Jeter has fond memories of Orioles, Showalter

Jeter has fond memories of Orioles, Showalter

BALTIMORE -- One year ago this month, Derek Jeter trudged into the press conference room in the bowels of Camden Yards to discuss his least favorite topic -- not being in the lineup. In this case, his season was over, reluctantly completed due to a fourth stint on the disabled list.

On Sunday, Jeter followed those same footsteps for a much more preferable conversation. Refusing to let last season's injury-marred campaign be his final memories of a storied big league career, Jeter has had some performance highs and lows, but he is pleased to being ending his career on his own terms.

"I'm happy with the fact that, up until this point, I've been healthy and been able to play," Jeter said. "It's completely different circumstances here."

The Orioles paid tribute to Jeter's career in a pregame ceremony on Sunday evening. Jeter was presented with a United States Navy captain's hat, a bucket of jumbo steamed crabs by former Oriole Boog Powell, and an oversized crab mallet made out of the same wood as his Louisville Slugger bats.

Orioles manager Buck Showalter and outfielder Nick Markakis also helped offer Jeter an oversized cake depicting his jersey, and the club made a $10,000 donation in Jeter's name to the Miracle League of Manasota, a non-profit group that operates near the Orioles' spring home in Sarasota, Fla.

The American League East rivals have a complicated history with Jeter, who heard some boos from the home crowd during the first three games of this series -- rare around the league this year -- but Jeter said that he has very much enjoyed his contests at Camden Yards.

"I just love the stadium," Jeter said. "I love the playing surface. I love the atmosphere. Ever since I first came up, it was always pretty electric here in the stadium. We had to play some pretty tough Orioles teams in the playoffs. It's just a good feeling.

Showalter was in charge of the Yankees' clubhouse when Jeter received his first call to the big leagues, and though Jeter played only 15 games for the 1995 squad, he credits Showalter for allowing the wide-eyed rookie to travel with the team as an inactive player for the playoffs.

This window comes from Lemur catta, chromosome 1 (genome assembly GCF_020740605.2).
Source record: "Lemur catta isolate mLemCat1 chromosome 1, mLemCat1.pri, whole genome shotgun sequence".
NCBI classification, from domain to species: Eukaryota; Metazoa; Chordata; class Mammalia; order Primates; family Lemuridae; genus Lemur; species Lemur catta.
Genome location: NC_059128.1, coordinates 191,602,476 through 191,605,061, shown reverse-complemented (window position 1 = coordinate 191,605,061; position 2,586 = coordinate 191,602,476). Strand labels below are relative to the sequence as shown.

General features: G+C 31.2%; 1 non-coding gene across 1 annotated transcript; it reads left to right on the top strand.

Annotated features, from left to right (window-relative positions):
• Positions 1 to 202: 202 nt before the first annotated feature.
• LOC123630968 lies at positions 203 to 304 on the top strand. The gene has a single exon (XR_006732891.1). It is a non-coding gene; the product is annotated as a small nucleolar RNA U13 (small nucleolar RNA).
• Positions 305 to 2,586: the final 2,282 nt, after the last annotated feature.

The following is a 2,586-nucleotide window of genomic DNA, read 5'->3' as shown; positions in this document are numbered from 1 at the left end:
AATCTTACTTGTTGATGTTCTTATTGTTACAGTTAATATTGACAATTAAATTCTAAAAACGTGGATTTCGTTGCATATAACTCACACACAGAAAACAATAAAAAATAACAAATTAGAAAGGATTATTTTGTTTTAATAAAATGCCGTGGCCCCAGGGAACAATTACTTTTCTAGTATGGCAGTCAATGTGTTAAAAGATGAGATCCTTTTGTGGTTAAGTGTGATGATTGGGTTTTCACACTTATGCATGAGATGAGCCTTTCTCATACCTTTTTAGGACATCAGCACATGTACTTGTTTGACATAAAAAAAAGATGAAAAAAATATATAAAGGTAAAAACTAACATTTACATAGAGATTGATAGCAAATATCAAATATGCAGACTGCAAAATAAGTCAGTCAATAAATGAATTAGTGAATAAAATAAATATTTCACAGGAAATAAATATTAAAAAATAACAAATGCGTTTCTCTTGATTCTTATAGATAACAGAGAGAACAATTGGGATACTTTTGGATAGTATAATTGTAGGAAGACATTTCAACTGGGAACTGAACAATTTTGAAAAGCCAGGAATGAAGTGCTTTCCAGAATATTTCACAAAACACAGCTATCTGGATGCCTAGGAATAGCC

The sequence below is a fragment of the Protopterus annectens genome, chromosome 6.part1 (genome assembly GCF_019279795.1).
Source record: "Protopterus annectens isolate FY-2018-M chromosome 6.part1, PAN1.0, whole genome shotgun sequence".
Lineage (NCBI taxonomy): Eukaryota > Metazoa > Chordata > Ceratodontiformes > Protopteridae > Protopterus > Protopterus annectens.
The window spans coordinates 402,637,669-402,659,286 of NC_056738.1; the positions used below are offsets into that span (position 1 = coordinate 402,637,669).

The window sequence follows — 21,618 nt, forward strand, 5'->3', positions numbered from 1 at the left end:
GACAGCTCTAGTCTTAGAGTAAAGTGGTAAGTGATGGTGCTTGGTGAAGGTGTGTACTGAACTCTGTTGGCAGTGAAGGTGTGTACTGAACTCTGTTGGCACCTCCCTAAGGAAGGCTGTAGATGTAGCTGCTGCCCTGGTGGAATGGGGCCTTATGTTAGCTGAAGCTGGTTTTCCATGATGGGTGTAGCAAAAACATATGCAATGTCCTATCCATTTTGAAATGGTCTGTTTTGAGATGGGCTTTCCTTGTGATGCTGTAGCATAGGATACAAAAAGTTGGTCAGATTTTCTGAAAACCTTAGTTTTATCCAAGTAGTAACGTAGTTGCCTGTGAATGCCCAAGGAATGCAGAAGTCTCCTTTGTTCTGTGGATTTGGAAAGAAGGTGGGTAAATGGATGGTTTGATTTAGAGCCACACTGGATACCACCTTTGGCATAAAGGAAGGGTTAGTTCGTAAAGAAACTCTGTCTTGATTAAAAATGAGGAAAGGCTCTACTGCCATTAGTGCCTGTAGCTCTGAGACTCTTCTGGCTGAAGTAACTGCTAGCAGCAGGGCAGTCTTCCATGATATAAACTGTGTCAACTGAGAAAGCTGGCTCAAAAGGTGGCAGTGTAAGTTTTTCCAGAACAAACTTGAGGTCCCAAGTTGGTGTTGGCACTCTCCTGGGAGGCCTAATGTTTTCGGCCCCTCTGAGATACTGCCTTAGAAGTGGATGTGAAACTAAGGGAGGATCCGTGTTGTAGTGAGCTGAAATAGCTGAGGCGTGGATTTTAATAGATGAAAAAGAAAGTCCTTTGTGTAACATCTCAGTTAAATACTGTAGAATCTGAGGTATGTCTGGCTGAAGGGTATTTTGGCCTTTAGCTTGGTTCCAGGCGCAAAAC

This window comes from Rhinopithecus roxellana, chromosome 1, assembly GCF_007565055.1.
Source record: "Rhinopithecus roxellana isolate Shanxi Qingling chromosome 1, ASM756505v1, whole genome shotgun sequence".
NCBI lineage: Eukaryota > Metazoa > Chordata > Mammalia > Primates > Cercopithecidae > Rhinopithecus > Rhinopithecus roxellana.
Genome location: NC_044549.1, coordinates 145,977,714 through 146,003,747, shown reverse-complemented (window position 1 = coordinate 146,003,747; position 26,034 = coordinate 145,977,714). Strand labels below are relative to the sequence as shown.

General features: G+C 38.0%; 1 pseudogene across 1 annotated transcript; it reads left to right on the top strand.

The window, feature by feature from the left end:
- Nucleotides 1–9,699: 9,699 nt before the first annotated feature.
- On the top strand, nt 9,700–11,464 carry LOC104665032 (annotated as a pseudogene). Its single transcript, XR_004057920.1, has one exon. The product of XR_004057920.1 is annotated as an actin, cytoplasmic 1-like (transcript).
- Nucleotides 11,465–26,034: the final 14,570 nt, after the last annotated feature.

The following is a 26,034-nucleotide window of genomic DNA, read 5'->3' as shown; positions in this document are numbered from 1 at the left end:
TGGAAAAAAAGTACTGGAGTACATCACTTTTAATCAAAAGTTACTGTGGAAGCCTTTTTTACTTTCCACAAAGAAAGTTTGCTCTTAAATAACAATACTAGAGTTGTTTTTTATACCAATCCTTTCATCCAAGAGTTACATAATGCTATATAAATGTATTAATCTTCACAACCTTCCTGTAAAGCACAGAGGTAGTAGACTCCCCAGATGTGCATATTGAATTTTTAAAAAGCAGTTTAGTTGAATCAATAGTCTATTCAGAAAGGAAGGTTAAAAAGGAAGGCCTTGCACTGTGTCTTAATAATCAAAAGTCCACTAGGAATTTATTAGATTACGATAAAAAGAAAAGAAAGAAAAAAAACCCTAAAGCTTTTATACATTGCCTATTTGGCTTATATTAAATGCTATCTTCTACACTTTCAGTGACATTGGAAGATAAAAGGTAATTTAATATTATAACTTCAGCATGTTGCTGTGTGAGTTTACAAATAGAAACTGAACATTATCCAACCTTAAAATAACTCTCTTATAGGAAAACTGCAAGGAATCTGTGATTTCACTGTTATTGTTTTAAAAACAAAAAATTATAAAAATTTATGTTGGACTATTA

"Buck kept me around and allowed me to see what the postseason atmosphere was like, which I think helped me the following year going into the playoffs," Jeter said. "Even though I didn't get a chance to play [in '95], I got a chance to see and feel what the atmosphere was like. I owe him for that."

A year later, Jeter's Yankee Stadium fly ball was heading into the glove of Orioles right fielder Tony Tarasco when young fan Jeffrey Maier inserted himself into franchise history, a play that helped turn the tables in the 1996 American League Championship Series on the way to a World Series title.

"That's a long time ago. Sometimes it feels like it's not so long, but it was a very long time ago," Jeter said. "Those are the memories that I'll share with people ... playing those great teams."

Showalter suggested on Sunday that the Orioles should have given Jeter an enlargement of the Maier homer.

"I would've had Tony Tarasco come out and hand him the picture," Showalter quipped. "That's how we think of him. We're really excited he's retiring."

Jeter replied: "I've already reaped the benefits of it. I don't need a poster. I've had other reminders."

Orioles Hall of Famer Cal Ripken Jr., who paid tribute as a guest for Derek Jeter Day earlier in the Bronx, was also never far from Jeter's thoughts. As a youth, Jeter -- who'd grow to be 6-foot-3 -- would inevitably hear that larger players simply didn't play shortstop at the higher levels.

"Just growing up and playing shortstop and being tall, people would say, 'Well, shortstops aren't tall,'" Jeter said. "The first line of defense is Cal Ripken, and then everybody would shut up, you know what I'm saying? He set the standard."

Showalter said that when he thinks of Jeter's career, the image of him ranging into the hole and preparing to execute a jump throw flickers in his mind. Mostly, though, Showalter said he thinks about the five championship rings -- and without Jeter, the Yankees will lose some of that presence.

"It's a lesson to all of us. This game will move right on," Showalter said. "I think it's just that presence you lose, that voice of reason. You think about all the time he spent there, he never did anything that embarrassed his family, his team, his teammates, the organization, the city. That's real hard to do."

Jeter went 0-for-4 with a strikeout in Sunday's 3-2 Yankees loss, but he was able to leave one final mark at Camden Yards. On Mariano Rivera's last day there as a visiting player, the all-time saves leader used a marker to autograph an oversized MLB logo that hangs in the road clubhouse, adding the inscription "Last to wear #42." Every Orioles opponent has walked by it this year.

Late Sunday, as the Yankees were zipping their travel bags and preparing for the bus ride to the airport, the logo displayed a fresh new signature: "Derek Jeter, 9-14-14."

Bryan Hoch is a reporter for MLB.com. Follow him on Twitter @bryanhoch and read his MLBlog, Bombers Beat. This story was not subject to the approval of Major League Baseball or its clubs.